B12 vitamin-rich foods
Also known as the "energy vitamin," B12 is responsible for energy production. So if your body is low or isn't absorbing B12, you may feel sluggish. B12 is present in eggs, meat, fish, dairy, nori seaweed, and some varieties of mushrooms and tempeh, a fermented soy product.
Studies suggest that one in four American adults is deficient and almost two-fifths or more of the population has sub-optimum levels. Older adults are at a higher risk for B12 deficiency, as are vegans. The body requires hydrochloric acid and IF (intrinsic factor) to absorb B12, so deficiency may be due to a lack of the vitamin or lack of absorption. Therefore you may need to supplement with B12, but make sure to consult with your physician and dietitian to help you choose the best option.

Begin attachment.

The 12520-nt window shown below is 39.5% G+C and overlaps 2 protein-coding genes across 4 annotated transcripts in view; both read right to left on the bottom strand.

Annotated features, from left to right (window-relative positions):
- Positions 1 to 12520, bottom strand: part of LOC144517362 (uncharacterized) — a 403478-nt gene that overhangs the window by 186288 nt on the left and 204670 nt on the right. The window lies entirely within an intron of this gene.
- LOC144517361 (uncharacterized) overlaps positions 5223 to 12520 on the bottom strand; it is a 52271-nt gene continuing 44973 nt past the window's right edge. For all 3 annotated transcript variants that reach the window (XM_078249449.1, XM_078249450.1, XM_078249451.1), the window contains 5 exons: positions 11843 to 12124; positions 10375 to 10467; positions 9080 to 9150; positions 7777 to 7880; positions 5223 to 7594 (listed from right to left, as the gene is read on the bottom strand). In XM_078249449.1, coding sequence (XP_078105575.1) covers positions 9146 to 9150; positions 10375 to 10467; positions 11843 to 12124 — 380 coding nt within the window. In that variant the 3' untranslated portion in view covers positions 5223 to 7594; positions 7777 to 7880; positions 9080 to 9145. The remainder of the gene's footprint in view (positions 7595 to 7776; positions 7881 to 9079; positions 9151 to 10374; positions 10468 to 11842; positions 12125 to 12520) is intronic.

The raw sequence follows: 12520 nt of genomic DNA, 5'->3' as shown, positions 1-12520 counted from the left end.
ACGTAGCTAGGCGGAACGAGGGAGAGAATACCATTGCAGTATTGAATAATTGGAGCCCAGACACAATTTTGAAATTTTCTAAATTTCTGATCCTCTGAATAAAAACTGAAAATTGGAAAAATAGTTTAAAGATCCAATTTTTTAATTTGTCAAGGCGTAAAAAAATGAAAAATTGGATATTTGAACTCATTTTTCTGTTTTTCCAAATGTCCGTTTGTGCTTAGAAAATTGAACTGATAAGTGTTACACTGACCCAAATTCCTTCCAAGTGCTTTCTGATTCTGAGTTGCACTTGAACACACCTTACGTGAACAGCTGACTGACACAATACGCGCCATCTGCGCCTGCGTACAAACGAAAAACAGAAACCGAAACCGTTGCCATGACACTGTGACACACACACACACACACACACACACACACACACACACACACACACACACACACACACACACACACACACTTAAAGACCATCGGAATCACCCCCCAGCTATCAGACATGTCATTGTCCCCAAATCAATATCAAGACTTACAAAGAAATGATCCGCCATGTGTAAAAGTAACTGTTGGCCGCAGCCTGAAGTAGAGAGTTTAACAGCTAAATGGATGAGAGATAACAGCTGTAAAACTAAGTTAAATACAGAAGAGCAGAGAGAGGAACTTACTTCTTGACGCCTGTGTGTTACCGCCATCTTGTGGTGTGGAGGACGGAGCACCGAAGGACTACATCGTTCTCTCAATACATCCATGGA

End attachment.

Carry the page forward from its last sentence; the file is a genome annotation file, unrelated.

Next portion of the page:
One of the most important functions of iron is carrying oxygen to your tissues. Without proper oxygenation your cells quickly start dying, as do your energy levels; this can lead to anemia. Two forms of iron exist: heme and non-heme. Heme iron is found in meat, poultry, and fish, and non-heme iron is found in plants, but is more poorly absorbed. The good news is that adding vitamin C-rich foods to your meal will boost the absorption of non-heme iron. Examples include chickpeas and tomato sauce or stir-fried tofu, and collard greens and fresh-squeezed lemon. Keep in mind that phytates (found in coffee and tea) and calcium can reduce iron absorption, so wait several hours after drinking caffeinated beverages before you consume an iron-rich meal. But also, why are you still drinking caffeine!?